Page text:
In its most disturbing form, then, school choice advocacy is a distraction from the consequences of racism and poverty, both of which are reflected in and perpetuated by the education system.

Further, arguing that we must see school choice as a solution fails for essential conditions in a democracy.

For example, no one should have to wait for the Invisible Hand of the market so they have access to health care, justice, safety, or education. The great irony is that for the free market to work, a people must first secure the foundations of public institutions.

As Martin Luther King Jr. stressed in 1967: “We are likely to find that the problems of housing and education, instead of preceding the elimination of poverty, will themselves be affected if poverty is first abolished.”

A full and robust commitment to public institutions, specifically universal public education, is essential to the concurrent commitment to the free market.The paradox is thus: In order for choice of most kinds to work in a free society, some essential institutions must render choice unnecessary in terms of health care, justice, safety, or education.

As we can witness in New Orleans, the lessons of education and education reform in Charleston are two-fold: (1) historically and currently, traditional public schools have failed/do fail vulnerable populations, specifically black and poor children, and (2) accountability-based and free-market education reform has also not alleviated the burdens of racism and poverty, but has too often exacerbated the devastating consequences of both.

“Education” Journalism’s Hollow Echo Chamber: New Orleans Edition

What’s in a publication’s name? Apparently when the publication’s title includes “Education,” the lesson is “reader beware.”

First, the ever-misleading Education Next trumpets: Good News for New Orleans, concerning the Recovery School District created post-Katrina, which eradicated public schools in the city.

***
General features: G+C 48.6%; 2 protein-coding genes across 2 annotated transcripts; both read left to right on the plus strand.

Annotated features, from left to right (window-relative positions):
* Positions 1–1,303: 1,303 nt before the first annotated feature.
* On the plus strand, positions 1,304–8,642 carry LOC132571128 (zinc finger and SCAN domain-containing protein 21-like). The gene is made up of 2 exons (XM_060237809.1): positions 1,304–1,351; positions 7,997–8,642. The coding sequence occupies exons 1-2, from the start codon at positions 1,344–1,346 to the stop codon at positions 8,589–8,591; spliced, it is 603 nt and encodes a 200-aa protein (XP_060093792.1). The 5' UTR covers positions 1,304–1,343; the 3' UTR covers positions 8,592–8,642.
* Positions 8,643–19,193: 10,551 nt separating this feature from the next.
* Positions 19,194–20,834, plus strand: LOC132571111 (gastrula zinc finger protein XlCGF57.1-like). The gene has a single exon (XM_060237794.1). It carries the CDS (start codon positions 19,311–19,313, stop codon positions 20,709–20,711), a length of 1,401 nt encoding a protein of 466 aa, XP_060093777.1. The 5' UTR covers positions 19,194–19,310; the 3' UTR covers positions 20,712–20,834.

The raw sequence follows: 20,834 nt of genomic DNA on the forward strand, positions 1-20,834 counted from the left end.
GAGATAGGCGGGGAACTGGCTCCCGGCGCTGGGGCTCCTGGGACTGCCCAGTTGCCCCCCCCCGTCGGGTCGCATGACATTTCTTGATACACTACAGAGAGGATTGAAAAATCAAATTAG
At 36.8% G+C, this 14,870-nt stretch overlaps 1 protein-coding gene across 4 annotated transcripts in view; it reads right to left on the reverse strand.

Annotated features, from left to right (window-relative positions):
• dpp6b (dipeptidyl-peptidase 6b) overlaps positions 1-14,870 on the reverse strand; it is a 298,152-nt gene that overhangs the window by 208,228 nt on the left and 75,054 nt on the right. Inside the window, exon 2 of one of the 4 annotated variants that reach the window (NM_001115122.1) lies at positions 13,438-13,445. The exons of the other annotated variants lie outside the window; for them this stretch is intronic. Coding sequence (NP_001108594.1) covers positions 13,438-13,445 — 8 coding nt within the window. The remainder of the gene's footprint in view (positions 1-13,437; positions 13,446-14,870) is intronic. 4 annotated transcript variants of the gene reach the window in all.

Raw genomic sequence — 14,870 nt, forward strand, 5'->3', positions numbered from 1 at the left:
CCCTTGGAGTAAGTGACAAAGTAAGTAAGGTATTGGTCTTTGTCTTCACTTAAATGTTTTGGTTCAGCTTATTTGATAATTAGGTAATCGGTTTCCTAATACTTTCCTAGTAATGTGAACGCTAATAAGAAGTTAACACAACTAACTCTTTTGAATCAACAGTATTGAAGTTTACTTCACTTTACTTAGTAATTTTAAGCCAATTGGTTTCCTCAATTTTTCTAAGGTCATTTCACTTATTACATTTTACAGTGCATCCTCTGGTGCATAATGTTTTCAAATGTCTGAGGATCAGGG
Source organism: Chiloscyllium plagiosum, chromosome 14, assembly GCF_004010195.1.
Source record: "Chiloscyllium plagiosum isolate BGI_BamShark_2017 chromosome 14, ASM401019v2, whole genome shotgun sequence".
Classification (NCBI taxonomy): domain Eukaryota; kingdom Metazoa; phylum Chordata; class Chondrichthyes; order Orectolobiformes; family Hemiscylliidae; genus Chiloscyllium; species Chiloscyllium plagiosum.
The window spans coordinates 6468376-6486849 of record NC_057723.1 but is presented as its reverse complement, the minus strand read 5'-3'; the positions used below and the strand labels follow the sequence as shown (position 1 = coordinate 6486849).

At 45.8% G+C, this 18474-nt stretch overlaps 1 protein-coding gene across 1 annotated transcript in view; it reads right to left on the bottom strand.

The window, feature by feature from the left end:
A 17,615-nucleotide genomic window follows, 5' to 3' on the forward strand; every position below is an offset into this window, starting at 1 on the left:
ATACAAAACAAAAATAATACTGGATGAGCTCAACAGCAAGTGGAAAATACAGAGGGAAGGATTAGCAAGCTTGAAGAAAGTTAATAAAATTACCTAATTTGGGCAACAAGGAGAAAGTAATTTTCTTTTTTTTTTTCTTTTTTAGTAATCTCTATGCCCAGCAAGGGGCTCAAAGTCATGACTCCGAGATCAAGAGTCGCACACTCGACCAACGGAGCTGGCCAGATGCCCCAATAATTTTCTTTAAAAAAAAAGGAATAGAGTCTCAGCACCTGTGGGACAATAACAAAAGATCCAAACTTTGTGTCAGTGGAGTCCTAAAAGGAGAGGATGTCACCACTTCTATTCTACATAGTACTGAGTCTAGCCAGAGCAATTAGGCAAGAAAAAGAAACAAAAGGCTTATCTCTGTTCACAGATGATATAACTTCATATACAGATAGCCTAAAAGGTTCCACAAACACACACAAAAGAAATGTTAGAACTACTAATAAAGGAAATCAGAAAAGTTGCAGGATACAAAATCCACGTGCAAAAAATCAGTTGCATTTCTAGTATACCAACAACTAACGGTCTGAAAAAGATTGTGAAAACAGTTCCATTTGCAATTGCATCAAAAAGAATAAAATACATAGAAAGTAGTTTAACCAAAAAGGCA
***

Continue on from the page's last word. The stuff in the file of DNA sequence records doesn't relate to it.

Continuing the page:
Essentially and uncritically parroting that piece, Education Week proclaims: New Orleans Test Scores Have ‘Shot Up’ 10 Years After Katrina, Report Says.

We have been here before since mainstream media—even the so-called “liberal media”—are prone to whitewashing the story of disaster capitalism in New Orleans education reform. And I have discussed recently the need to have a nuanced and complicated examination of both public and charter schools, inspired by Andre Perry’s impassioned and blunt confrontation of why black parents have embraced charter schools in New Orleans.

So it is in that spirit that I note, Salon (no “Education” in the title, by the way) has run a much better and more complex look at post-Katrina education reform in New Orleans: “Reform” makes broken New Orleans schools worse: Race, charters, testing and the real story of education after Katrina.

Much of Berkshire’s investigation parallels the concerns anticipated by the National Education Policy Center’s press release about claims and research coming out of the 10th anniversary of Katrina, which concludes:

Ten years after Hurricane Katrina and the subsequent reforms, there remain more questions than answers. Even if the reforms implemented under such a hyper-politicized arrangement show some clear gains in student achievement, as seems to be the case, it is important to attend to the serious equity concerns that remain in the system, and to examine other outcomes, beyond test scores. The preliminary evidence, from a combination of news reports and research studies, suggests that the New Orleans reforms disproportionately benefit more advantaged students, relative to the most at-risk and under-served students. In light of these concerns, there is a need for more research that systematically examines whether the reforms have truly altered the structure of opportunities for students who are low-income, of color, English Language Learners, or have disabilities. Given the additional resources and the unique New Orleans experience, there are also questions about how sustainable and replicable the New Orleans model is, even though many cities are adopting similar reforms.